CPU Performance

For our cross-platform CPU performance tests we turn to the usual collection of Javascript and HTML5 based browser tests. Most of our comparison targets here are smartphones with two exceptions: Intel's Bay Trail FFRD and Qualcomm's MSM8974 Snapdragon 800 MDP/T. Both of those platforms are test tablets, leveraging higher TDP silicon in a tablet form factor. The gap between the TDP of Apple's A7 and those two SoCs isn't huge, but there is a gap. I only include those platforms as a reference point. As you're about to see, the work that Apple has put into the A7 makes the iPhone 5s performance competitive with both. In many cases the A7 delivers better performance than one or both of them. A truly competitive A7 here also gives an early indication of the baseline to expect from the next-generation iPad.

We start with SunSpider's latest iteration, measuring the performance of the browser's js engine as well as the underlying hardware. It's possible to get good performance gains by exploiting advantages in both hardware and software here. As of late SunSpider has turned into a bit of a serious optimization target for all browser and hardware vendors, but it can be a good measure of an improving memory subsystem assuming the software doesn't get in the way of the hardware.

SunSpider Javascript Benchmark 1.0 - Stock Browser

Bay Trail's performance crown lasted all of a week, and even less than that if you count when we actually ran this benchmark.  The dual-core A7 is now the fastest SoC we've tested under SunSpider, even outpacing Qualcomm's Snapdragon 800 and ARM's Cortex A15. Apple doesn't quite hit the 2x increase in CPU performance here, but it's very close at a 75% perf increase compared to the iPhone 5. Update: Intel responded with a Bay Trail run under IE11, which comes in at 329.6 ms.

Next up is Kraken, a heavier js benchmark designed to stress more forward looking algorithms. Once again we run the risk of the benchmark becoming an optimization target, but in the case of Kraken I haven't seen too much attention paid to it. I hope it continues to fly under the radar as I've liked it as a benchmark thus far.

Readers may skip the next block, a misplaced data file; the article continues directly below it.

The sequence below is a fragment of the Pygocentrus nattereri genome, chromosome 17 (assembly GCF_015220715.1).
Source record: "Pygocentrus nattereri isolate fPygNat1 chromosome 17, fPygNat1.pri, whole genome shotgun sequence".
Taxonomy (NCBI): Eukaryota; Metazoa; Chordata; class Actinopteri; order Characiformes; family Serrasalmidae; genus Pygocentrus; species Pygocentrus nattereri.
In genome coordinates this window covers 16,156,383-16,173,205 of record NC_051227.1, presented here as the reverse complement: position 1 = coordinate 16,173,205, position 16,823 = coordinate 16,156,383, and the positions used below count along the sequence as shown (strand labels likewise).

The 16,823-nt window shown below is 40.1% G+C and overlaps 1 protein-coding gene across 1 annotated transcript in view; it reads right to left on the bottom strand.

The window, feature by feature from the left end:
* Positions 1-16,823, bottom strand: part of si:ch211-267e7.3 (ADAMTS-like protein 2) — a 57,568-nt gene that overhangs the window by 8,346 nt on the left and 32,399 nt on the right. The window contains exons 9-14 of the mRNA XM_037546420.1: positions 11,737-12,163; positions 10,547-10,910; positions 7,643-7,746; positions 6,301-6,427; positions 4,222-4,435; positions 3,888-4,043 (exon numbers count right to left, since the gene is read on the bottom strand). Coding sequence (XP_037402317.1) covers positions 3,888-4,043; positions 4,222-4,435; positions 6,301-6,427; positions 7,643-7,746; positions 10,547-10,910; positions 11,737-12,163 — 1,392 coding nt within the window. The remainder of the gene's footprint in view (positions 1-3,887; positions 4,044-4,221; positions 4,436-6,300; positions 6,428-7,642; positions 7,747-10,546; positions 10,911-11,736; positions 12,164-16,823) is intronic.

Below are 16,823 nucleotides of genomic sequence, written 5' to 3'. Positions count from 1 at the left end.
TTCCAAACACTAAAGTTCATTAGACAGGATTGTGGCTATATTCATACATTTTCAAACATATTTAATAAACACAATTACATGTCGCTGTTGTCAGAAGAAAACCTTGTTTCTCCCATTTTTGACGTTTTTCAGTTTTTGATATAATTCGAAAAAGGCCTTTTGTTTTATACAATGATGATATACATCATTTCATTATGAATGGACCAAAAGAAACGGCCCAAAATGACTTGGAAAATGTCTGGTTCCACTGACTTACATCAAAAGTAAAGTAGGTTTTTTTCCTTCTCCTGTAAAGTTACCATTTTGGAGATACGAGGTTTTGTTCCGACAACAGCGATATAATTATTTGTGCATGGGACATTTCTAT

Mozilla Kraken Benchmark - 1.1

The A7 falls second only to Intel's Atom Z3770. Although I haven't yet published these results, the 5s performs very similarly to an Atom Z3740 - a more modestly clocked Bay Trail SKU from Intel. Given the relatively low CPU frequency I'm not at all surprised that the A7 can't compete with the fastest Bay Trail but instead is better matched for a middle of the road SKU. Either way, A7's performance here is downright amazing. Once again there's a performance advantage over Snapdragon 800 and Cortex A15, both running at much higher peak frequencies (and likely higher power levels too, although that's speculation until we can tear down an S800 platform and a 5s to compare).

Compared to the iPhone 5, the 5s shows up at over 2.3x the speed of last year's flagship.

Next up is Google's Octane benchmark, yet another js test but this time really used as a design target for Google's own V8 js engine. Devices that can run Chrome tend to do the best here, potentially putting the 5s at a disadvantage.

Google Octane Benchmark v1

Bay Trail takes the lead here once again, but again I expect the Z3740 to be a closer match for the A7 in the 5s at least (it remains to be seen how high the iPad 5 version of Cyclone will be clocked). The performance advantage over the iPhone 5 is a staggering 92%, and obviously there are big gains over all of the competing ARM based CPU architectures. Apple is benefitting slightly from Mobile Safari being a 64-bit binary, however I don't know if it's actually getting any benefit other than access to increased register space.